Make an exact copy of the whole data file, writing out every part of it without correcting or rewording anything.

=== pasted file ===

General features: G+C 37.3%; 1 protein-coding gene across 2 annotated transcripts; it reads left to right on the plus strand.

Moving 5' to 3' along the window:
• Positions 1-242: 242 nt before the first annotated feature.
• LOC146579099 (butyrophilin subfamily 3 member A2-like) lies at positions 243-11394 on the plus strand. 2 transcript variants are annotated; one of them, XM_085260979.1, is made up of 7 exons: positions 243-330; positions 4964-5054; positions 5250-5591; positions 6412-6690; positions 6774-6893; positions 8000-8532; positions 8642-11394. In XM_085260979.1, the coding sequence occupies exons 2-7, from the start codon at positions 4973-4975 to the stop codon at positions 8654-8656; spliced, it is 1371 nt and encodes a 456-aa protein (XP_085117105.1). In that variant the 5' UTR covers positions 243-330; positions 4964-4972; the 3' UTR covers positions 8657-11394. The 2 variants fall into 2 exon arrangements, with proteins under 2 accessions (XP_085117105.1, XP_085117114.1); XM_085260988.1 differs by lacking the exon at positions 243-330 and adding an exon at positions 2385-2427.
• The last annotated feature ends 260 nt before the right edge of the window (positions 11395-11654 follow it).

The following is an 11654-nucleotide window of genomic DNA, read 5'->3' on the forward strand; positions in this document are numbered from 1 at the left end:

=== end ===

General features: G+C 37.3%; 1 protein-coding gene across 2 annotated transcripts; it reads left to right on the plus strand.

Moving 5' to 3' along the window:
• Positions 1-242: 242 nt before the first annotated feature.
• LOC146579099 (butyrophilin subfamily 3 member A2-like) lies at positions 243-11394 on the plus strand. 2 transcript variants are annotated; one of them, XM_085260979.1, is made up of 7 exons: positions 243-330; positions 4964-5054; positions 5250-5591; positions 6412-6690; positions 6774-6893; positions 8000-8532; positions 8642-11394. In XM_085260979.1, the coding sequence occupies exons 2-7, from the start codon at positions 4973-4975 to the stop codon at positions 8654-8656; spliced, it is 1371 nt and encodes a 456-aa protein (XP_085117105.1). In that variant the 5' UTR covers positions 243-330; positions 4964-4972; the 3' UTR covers positions 8657-11394. The 2 variants fall into 2 exon arrangements, with proteins under 2 accessions (XP_085117105.1, XP_085117114.1); XM_085260988.1 differs by lacking the exon at positions 243-330 and adding an exon at positions 2385-2427.
• The last annotated feature ends 260 nt before the right edge of the window (positions 11395-11654 follow it).

The following is an 11654-nucleotide window of genomic DNA, read 5'->3' on the forward strand; positions in this document are numbered from 1 at the left end: